Practice Makes Perfect At Boston Medical Center's Simulation Center
The idea: Boston Medical Center (BMC), a 496-bed academic medical center, serves as the primary teaching affiliate for Boston University School of Medicine. Both entities needed a collaborative space that could serve the medical school and hospital by offering simulation practices—the use of computerized mannequins that simulate real-life medical scenarios—in anesthesia, emergency medicine, OB/GYN, surgery, orthopedic surgery, and nursing education.
While some simulation space already existed on-site at the medical school, a new dedicated center would allow for both the physicians and nursing programs to share a single, larger facility. And thanks to the construction of a new emergency department, a vacated first-floor space at the medical center’s Newton Pavilion offered an ideal location.
How they did it: It wasn’t just the empty space that made the Newton Pavilion space such a great fit; the empty ED also came with a good deal of the infrastructure required for the simulation center already in place, including headwall medical gas services, OR lights, glass-front patient rooms, and plumbing for clean/soiled utility rooms. The area also boasted a separate entry, an existing locker room, and enough square footage to house a meeting area and storage space.
Building out the space proved to be a cost-effective approach to construction, too, with the layout of the old ED studied to make its reuse as efficient as possible while minimizing demolition. The project included updates, too, including new finishes throughout, additional glass front entries to two patient rooms, and the creation of divisible conference space with an overhead partition designed for better acoustics.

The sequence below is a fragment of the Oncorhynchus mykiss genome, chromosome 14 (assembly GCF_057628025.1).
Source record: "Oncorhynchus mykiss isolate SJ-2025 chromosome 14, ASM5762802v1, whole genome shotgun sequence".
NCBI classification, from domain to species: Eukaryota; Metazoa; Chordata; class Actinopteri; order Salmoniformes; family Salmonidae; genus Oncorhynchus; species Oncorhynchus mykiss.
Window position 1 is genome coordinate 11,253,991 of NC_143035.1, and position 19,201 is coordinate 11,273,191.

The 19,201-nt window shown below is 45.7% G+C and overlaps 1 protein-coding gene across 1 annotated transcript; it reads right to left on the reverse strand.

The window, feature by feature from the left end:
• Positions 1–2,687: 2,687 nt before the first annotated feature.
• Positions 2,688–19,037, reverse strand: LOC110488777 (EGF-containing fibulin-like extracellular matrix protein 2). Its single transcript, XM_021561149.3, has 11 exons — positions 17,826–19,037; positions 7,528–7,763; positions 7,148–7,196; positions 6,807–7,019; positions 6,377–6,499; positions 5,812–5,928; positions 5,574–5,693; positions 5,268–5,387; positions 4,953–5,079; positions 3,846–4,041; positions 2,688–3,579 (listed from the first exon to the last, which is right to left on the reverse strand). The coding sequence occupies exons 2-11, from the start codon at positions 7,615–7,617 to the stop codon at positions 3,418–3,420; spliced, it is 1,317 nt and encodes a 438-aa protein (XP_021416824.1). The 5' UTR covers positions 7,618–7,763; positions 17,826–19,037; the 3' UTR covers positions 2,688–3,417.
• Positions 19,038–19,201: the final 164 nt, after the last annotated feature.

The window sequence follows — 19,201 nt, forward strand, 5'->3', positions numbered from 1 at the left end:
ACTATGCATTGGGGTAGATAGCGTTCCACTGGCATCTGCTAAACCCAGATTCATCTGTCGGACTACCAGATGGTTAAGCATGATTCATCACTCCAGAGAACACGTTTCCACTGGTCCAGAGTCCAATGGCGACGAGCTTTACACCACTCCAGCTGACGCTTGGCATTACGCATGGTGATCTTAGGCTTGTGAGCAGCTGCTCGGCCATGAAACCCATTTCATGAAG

The big reveal: The result is a 4,000-square-foot center designed by Tsoi/Kobus & Associates (Cambridge, Mass.) that features three simulation rooms to accommodate the high-tech mannequins and control rooms; classroom space for up to 40 students; two task trainer rooms for up to 20 students; three inpatient rooms, including ICU space for critical care training; office space with allocations for audio/visual personnel to manage the sophisticated software required by the space; and storage for equipment change-out and repair.
For a detailed source list, including costs, project team, and other vendors on this project, please visit: www.healthcaredesignmagazine.com/article/solomont-clinical-simulation-and-nursing-education-center-project-breakdown.
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